Default method survey results

"Zdeněk Troníček" tronicek at
Sat Aug 18 12:34:48 PDT 2012

Yuval Shavit napsal(a):
> On Aug 18, 2012, at 5:46 AM, "\"Zdeněk Troníček\"" <tronicek at>
> wrote:
>> Although this reasoning is right, it is not about immutable iterator.
>> q(x)
>> for immutable iterator is "remove() throws UOE" which apparently does
>> not
>> hold true for mutable iterator.
>> The property you state ("remove() throws UOE or removes the last
>> element...") holds true for general iterator.
>> And when you add "remove() { throw new UOE(); }" to Iterator, it becomes
>> immutable iterator, regardless of whether the name remains Iterator or
>> changes to ImmutableIterator.
> I think I understand your point now. If the javadoc says "may throw
> UOE or remove the last element next() returned," and a default method
> provides one of those implementations, does the default method's
> implicit contract override the javadoc's explicit one? I say no
> (assuming the two are compatible, which they are in this case).

Javadoc may strengthen preconditions and loosen postconditions. So,
strictly speaking, we can declare remove() that throws UOE and define the
contract as "may throw UOE or remove the last element". It has the same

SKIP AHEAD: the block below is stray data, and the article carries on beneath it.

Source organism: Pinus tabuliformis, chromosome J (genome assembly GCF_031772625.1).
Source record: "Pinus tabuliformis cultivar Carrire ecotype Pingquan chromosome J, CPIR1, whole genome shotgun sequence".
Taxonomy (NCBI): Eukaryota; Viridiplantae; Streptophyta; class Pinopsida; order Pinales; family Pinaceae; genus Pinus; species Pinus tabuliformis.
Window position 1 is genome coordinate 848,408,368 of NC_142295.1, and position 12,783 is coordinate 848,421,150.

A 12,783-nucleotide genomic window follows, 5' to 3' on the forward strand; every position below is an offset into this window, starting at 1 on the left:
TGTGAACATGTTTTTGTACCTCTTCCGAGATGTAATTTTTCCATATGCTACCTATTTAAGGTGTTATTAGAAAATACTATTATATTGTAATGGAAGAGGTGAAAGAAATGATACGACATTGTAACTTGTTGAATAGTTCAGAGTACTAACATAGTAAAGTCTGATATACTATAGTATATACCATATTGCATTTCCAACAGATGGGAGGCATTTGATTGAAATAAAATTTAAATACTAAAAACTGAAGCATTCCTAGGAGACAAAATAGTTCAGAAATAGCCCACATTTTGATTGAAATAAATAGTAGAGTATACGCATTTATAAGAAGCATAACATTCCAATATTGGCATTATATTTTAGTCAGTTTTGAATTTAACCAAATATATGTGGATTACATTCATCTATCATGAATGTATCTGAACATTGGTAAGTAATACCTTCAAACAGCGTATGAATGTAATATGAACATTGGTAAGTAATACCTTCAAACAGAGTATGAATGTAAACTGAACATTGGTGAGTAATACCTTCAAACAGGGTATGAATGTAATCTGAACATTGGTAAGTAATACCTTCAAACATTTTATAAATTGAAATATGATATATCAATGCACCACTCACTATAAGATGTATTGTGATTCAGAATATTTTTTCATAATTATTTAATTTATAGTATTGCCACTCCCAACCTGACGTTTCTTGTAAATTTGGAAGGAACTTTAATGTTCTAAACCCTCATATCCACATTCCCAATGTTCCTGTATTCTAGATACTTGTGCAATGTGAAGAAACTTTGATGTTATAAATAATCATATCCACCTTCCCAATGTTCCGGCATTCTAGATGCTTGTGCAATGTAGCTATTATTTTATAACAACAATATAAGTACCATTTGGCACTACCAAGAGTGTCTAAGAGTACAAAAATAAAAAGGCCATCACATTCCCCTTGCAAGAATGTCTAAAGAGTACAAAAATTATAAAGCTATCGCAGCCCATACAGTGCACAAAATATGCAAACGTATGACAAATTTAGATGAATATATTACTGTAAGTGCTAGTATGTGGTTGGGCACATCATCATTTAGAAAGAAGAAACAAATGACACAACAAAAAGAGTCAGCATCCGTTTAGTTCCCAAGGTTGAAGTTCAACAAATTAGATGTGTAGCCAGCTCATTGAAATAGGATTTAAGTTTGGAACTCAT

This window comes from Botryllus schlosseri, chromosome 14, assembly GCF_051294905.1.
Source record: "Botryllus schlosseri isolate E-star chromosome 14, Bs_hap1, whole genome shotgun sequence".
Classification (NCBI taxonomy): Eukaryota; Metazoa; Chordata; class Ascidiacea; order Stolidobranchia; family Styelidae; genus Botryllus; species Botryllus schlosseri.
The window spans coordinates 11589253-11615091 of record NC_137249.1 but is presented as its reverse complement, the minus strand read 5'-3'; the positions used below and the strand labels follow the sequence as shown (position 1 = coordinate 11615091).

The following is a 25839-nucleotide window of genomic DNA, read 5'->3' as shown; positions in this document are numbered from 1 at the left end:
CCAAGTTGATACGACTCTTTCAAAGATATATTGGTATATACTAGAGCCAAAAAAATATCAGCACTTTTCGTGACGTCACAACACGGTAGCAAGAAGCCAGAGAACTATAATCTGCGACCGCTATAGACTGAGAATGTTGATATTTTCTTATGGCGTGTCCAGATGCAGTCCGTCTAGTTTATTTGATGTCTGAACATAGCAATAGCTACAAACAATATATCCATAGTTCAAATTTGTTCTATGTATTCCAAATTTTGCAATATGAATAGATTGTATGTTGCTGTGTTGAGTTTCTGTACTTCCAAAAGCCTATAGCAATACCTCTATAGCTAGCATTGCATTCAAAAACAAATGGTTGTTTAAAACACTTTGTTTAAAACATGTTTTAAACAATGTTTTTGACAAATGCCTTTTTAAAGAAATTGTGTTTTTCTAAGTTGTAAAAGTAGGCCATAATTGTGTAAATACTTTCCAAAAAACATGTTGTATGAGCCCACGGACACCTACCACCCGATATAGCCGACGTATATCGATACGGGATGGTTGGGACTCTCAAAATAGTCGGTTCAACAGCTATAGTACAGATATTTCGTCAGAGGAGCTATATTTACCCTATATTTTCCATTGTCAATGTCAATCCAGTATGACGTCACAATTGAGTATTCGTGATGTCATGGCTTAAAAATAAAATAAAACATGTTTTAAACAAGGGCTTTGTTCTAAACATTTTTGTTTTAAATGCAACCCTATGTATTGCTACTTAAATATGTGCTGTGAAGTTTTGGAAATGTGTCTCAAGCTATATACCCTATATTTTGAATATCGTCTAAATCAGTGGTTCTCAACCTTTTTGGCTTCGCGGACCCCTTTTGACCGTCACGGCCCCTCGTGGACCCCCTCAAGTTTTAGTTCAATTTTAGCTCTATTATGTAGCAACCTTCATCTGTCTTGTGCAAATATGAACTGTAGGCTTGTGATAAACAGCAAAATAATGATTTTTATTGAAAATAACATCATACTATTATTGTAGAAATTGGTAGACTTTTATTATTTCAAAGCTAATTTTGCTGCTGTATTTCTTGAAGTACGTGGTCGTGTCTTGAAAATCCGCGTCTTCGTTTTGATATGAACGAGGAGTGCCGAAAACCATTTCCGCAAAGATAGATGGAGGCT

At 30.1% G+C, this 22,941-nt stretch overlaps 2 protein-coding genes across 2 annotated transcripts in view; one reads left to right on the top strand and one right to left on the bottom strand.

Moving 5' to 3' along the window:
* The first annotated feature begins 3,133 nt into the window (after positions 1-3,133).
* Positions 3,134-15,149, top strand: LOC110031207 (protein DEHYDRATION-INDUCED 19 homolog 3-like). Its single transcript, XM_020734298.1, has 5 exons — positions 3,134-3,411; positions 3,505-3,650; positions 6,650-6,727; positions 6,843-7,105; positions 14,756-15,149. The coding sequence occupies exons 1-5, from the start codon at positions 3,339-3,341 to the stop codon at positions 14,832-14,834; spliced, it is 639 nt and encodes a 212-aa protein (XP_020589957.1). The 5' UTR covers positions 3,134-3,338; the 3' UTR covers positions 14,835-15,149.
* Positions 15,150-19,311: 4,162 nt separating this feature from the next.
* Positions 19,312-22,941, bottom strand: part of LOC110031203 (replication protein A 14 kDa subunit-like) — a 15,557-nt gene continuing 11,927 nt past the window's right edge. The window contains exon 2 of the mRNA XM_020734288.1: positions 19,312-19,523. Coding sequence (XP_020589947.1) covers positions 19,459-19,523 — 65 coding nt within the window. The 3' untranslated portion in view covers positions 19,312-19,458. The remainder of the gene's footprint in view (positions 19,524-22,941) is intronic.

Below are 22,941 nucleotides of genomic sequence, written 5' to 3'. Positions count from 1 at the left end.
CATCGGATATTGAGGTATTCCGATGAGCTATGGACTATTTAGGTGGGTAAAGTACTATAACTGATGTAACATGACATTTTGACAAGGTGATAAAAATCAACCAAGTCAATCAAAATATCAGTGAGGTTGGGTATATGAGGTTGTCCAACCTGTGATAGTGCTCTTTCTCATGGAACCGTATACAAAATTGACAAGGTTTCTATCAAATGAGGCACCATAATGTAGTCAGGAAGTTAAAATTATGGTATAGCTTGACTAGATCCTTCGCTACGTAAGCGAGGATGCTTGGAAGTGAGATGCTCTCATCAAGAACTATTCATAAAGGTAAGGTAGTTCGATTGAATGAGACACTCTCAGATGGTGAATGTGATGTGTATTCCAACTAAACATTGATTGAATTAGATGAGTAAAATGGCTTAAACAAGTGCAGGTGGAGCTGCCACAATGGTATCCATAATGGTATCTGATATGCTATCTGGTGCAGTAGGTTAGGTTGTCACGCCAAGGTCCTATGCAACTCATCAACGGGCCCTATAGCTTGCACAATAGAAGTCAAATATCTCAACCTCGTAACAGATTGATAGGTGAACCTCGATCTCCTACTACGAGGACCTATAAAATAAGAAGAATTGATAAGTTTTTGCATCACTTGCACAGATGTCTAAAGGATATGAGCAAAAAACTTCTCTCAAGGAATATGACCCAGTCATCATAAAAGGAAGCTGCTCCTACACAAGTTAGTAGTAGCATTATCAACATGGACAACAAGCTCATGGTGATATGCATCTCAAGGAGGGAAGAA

logic as if you declare the class GrObject, its subclasses Ellipse and
Rectangle, and then implemented the draw method in GrObject so that it
draws rectangle and argue that it follows the contract (that could be "it
draws a shape").
Although technically this follows the substitution principle, I do not
think this is a good design.

> Maybe this is an argument in favor of the "default" keyword: it makes
> it clear that this is just a default implementation, not necessarily
> the only or even the best. That said, this happens in abstract
> classes, too. The fact that AbstractList throws UOE on set(i, E)
> doesn't mean it and its subclasses are contractually obligated to be
> unmodifiable.

Concerning the AbstractList, javadoc of its method add(), for example,
says "This implementation always throws an UnsupportedOperationException."
Without any doubts this is strengthening of the method postcondition and
so any subclass that overrides add() with an implementation that does not
throw UOE, violates the Liskov substitution principle.
As any other principle, the substitution principle is not dogma and its
violation is not disaster if properly justified.
But for the case of remove() in Iterator, justification is poor.

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